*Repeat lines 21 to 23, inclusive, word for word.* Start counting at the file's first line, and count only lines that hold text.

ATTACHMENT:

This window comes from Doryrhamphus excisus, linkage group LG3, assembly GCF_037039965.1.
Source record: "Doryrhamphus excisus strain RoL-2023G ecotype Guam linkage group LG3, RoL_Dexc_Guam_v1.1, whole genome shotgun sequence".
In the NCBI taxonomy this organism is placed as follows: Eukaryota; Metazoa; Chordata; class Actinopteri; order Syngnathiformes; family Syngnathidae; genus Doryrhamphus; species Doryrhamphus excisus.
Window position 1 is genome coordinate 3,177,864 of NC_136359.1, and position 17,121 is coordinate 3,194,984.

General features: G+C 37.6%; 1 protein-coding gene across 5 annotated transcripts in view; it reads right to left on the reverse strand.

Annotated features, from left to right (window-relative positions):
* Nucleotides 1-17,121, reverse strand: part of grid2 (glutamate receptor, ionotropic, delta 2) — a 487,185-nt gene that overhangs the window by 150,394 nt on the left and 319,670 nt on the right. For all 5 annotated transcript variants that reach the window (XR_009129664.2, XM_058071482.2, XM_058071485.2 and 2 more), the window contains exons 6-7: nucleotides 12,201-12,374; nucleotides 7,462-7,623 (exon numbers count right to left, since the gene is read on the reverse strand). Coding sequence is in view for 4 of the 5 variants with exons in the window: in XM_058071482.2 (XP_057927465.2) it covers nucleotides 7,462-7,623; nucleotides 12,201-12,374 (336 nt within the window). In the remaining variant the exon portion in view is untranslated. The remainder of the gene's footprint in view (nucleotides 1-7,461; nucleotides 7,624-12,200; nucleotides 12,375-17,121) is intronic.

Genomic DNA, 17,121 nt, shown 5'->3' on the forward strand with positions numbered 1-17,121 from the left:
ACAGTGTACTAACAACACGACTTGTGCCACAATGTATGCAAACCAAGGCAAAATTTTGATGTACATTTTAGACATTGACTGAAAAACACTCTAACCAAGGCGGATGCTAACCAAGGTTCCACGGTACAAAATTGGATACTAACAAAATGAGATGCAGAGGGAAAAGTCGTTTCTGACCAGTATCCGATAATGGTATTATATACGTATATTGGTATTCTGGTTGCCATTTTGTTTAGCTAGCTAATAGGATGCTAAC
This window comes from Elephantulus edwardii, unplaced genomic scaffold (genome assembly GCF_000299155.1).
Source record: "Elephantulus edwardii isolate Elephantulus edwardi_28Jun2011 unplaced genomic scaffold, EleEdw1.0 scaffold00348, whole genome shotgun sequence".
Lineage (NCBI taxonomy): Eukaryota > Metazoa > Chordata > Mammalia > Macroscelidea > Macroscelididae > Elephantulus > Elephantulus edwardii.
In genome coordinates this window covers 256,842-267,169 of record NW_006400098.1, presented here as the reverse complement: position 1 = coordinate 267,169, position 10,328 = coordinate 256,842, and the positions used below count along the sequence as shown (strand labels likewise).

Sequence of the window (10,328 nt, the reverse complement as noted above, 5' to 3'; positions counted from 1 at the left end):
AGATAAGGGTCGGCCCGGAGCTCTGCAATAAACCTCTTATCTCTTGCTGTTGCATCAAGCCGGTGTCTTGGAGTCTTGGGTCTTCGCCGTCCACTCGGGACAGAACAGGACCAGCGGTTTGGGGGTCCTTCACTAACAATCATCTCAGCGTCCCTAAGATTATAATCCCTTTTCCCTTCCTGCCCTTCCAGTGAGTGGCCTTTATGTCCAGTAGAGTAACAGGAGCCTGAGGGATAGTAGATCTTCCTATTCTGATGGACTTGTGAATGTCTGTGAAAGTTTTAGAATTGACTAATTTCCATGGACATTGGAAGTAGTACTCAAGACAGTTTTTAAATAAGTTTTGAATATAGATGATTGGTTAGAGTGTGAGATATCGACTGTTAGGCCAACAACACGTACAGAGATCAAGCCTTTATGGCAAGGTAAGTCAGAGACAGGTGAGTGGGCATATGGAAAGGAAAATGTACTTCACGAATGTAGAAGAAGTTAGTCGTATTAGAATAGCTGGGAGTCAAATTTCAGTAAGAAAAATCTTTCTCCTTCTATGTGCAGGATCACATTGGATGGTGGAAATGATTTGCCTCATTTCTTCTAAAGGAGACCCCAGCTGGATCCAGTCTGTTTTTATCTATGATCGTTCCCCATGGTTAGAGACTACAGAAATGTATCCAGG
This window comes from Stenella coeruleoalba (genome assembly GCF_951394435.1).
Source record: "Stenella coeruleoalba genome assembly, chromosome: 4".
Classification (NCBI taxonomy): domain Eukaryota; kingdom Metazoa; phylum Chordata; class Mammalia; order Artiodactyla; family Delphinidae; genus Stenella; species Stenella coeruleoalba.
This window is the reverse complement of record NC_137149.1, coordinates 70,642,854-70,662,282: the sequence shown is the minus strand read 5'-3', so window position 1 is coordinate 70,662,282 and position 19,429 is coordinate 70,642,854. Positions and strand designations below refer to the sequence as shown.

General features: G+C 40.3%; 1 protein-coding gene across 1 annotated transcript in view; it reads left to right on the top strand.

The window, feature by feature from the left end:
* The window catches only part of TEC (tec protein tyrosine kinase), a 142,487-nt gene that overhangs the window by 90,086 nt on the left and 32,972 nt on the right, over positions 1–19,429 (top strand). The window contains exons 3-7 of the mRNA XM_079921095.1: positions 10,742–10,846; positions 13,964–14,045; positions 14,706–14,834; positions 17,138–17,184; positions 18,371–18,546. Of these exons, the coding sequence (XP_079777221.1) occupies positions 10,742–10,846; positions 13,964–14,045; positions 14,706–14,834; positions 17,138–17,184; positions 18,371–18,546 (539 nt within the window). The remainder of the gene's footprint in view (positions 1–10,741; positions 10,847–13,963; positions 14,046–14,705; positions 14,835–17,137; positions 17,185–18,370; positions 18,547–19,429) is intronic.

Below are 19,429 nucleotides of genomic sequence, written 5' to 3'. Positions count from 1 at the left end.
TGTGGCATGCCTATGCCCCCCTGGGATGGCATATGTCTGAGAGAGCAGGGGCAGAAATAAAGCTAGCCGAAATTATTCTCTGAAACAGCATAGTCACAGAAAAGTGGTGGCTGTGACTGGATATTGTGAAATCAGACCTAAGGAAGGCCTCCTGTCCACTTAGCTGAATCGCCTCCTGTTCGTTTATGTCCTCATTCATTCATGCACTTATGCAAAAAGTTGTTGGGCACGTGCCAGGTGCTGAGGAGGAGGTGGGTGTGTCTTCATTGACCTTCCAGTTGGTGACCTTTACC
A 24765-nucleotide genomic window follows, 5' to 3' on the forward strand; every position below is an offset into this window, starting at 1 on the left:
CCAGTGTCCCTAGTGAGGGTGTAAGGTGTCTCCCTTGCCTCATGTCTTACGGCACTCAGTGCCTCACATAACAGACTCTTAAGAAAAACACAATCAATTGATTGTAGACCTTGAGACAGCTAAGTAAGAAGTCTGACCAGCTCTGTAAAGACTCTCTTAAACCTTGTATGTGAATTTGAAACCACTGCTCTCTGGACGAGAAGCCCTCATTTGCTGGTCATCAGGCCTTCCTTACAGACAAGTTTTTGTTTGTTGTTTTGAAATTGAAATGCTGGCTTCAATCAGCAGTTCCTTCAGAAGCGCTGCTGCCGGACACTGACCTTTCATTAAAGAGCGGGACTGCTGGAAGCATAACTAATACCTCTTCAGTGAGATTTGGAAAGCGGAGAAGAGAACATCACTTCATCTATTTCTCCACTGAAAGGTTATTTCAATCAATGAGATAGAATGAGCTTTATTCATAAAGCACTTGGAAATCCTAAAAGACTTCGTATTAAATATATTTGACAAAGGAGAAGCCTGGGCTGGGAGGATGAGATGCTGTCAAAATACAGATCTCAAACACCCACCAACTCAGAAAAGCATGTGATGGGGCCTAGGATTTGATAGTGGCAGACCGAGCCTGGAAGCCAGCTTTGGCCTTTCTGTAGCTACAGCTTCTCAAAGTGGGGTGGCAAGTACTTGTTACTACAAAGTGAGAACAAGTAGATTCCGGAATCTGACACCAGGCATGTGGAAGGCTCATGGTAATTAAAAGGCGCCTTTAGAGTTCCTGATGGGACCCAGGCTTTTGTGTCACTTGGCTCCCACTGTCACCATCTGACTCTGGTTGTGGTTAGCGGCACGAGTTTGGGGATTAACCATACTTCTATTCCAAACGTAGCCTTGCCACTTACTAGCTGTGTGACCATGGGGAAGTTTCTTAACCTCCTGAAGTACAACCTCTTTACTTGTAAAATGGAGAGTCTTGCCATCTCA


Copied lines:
The window, feature by feature from the left end:
* The window catches only part of TEC (tec protein tyrosine kinase), a 142,487-nt gene that overhangs the window by 90,086 nt on the left and 32,972 nt on the right, over positions 1–19,429 (top strand). The window contains exons 3-7 of the mRNA XM_079921095.1: positions 10,742–10,846; positions 13,964–14,045; positions 14,706–14,834; positions 17,138–17,184; positions 18,371–18,546. Of these exons, the coding sequence (XP_079777221.1) occupies positions 10,742–10,846; positions 13,964–14,045; positions 14,706–14,834; positions 17,138–17,184; positions 18,371–18,546 (539 nt within the window). The remainder of the gene's footprint in view (positions 1–10,741; positions 10,847–13,963; positions 14,046–14,705; positions 14,835–17,137; positions 17,185–18,370; positions 18,547–19,429) is intronic.

Below are 19,429 nucleotides of genomic sequence, written 5' to 3'. Positions count from 1 at the left end.